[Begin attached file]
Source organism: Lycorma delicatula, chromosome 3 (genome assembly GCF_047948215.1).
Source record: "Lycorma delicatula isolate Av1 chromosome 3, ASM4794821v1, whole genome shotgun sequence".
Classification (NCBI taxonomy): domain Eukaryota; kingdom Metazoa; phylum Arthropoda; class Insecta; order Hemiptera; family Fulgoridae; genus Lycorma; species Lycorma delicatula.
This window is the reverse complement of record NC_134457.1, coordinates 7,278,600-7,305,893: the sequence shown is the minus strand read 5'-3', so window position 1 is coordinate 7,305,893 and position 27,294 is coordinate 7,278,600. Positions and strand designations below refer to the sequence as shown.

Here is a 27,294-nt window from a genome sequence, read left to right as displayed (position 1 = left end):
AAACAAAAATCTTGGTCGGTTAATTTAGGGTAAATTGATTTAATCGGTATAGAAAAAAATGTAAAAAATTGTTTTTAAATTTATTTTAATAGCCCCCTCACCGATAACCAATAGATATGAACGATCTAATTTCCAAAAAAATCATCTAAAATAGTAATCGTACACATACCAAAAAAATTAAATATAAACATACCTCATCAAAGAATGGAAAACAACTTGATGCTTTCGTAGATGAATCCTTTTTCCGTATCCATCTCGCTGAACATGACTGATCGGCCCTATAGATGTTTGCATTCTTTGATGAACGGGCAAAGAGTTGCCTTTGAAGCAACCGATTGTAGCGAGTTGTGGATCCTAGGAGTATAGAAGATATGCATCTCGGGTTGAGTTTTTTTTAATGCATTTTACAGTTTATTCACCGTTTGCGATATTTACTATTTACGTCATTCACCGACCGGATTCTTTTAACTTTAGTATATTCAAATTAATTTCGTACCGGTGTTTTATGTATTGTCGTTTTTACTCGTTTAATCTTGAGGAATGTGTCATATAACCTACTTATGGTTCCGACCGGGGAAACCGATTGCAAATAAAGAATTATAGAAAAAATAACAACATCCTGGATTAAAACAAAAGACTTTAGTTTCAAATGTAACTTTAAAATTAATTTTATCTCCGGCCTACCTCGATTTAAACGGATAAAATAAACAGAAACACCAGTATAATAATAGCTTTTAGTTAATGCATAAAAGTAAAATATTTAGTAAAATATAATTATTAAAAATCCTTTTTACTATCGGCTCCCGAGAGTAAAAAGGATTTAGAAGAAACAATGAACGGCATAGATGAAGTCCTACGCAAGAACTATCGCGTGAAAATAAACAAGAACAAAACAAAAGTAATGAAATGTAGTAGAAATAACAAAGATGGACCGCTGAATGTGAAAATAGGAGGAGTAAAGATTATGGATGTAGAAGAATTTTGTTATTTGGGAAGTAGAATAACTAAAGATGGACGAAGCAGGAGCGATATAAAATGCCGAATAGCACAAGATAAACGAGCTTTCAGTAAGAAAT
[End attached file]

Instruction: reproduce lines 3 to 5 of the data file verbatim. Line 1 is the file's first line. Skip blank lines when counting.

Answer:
Classification (NCBI taxonomy): domain Eukaryota; kingdom Metazoa; phylum Arthropoda; class Insecta; order Hemiptera; family Fulgoridae; genus Lycorma; species Lycorma delicatula.
This window is the reverse complement of record NC_134457.1, coordinates 7,278,600-7,305,893: the sequence shown is the minus strand read 5'-3', so window position 1 is coordinate 7,305,893 and position 27,294 is coordinate 7,278,600. Positions and strand designations below refer to the sequence as shown.

Here is a 27,294-nt window from a genome sequence, read left to right as displayed (position 1 = left end):